03 December 2009

Labour employability and global movements

An article of mine in the Financial Express this week highlighted the issue of Indian firms employing Chinese workers due to paucity of suitable skilled workers in India.
The government has 'fixed' the problem by insisting that all foreigners enter only on business visas—there are no visas to be given for unskilled/low-skill work, for which Indians are available—the problem actually lies in how ‘skill’ has been defined. Skills are defined typically as occupational skills where workers have the requisite training/qualification for a particular job description. If we look at the problem from the employer’s point of view, it is not a question any more of whether there are Indian electricians or welders, etc in abundance. As an Indian company executive employing Chinese labour noted, the Chinese would complete the job in 15 months while the Indians would take 8 years. The minute the time dimension enters, and therefore cost overruns loom, skill takes on a different meaning. Of course there is the added aspect of quality of output. In short, efficiency and productivity are not a part of the skill sets defined. The sad reality is that even while on paper many Indian workers have the requisite skills, they are just not employable.

My article spoke of the problem of employability in the Indian workforce:
Skill deficits have heavy social and political consequences, which are already being reflected every day on the news.As the India Labour Report 2007 , authored by TeamLease Services and Indicus Analytics, put it, “We believe that the skill deficit is more dangerous than the infrastructure deficit because it not only reinforces inequality but also amplifies it.” The longer it takes for the government to get its act together, the worse the situation will become.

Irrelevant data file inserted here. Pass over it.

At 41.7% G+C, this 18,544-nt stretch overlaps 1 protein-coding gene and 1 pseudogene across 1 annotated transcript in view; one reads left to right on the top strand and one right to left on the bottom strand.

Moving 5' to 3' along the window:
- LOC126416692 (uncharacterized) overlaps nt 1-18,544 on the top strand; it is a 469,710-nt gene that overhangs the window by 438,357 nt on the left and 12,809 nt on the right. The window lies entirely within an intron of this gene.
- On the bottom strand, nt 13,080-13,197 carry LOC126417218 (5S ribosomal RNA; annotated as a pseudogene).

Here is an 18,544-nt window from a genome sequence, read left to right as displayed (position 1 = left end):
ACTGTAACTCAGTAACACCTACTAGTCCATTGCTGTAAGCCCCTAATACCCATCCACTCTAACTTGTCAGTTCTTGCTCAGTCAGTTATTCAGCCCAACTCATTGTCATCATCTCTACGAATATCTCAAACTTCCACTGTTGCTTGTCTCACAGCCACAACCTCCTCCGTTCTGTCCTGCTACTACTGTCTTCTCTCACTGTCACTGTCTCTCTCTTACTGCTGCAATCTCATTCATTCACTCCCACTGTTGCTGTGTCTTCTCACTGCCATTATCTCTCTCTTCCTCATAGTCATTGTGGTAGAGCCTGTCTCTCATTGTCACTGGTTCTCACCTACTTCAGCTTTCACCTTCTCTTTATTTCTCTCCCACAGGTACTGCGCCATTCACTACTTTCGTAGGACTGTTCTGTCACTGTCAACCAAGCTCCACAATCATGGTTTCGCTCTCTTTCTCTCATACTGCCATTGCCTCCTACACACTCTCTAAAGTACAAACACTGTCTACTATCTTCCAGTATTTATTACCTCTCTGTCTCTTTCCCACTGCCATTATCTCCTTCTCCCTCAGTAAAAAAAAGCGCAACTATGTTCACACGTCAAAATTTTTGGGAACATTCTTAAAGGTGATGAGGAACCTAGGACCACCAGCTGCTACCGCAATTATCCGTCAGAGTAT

I had not spoken about the migration of skilled labour from the country, given the constraints of the length of the article. The rate at which the country has lost quality work force is a function of  the lack of opportunities within the country. This has been changing in recent times with many Indians returning to take part in the 'Indian growth story'., even as other parts of the world seem less attractive. The latest : the fallout of the Dubai crisis has meant that skilled workers that India had 'exported' are now returning, at a time when the country needs them badly.
The ongoing crisis in Dubai may just prove to be a boon for the Indian infrastructure sector that is on a hiring spree and scouring the world for top and middle-level talent. The infrastructure sector, which includes construction of roads, highways, ports, airports, real estate, transportation, mining, steel, power and telecom, is witnessing a manpower shortage. “The infrastructure sector in India is in dire need of people who can manage projects and ensure their timely implementation. Such skill sets are hard to find here,” said Sanjiv Sachar, partner at Egon Zehnder International.

However, for  the Indian government,  this does not detract from the responsibility of creating an environment where employability of the Indian labour force is raised across the board, in all regions.

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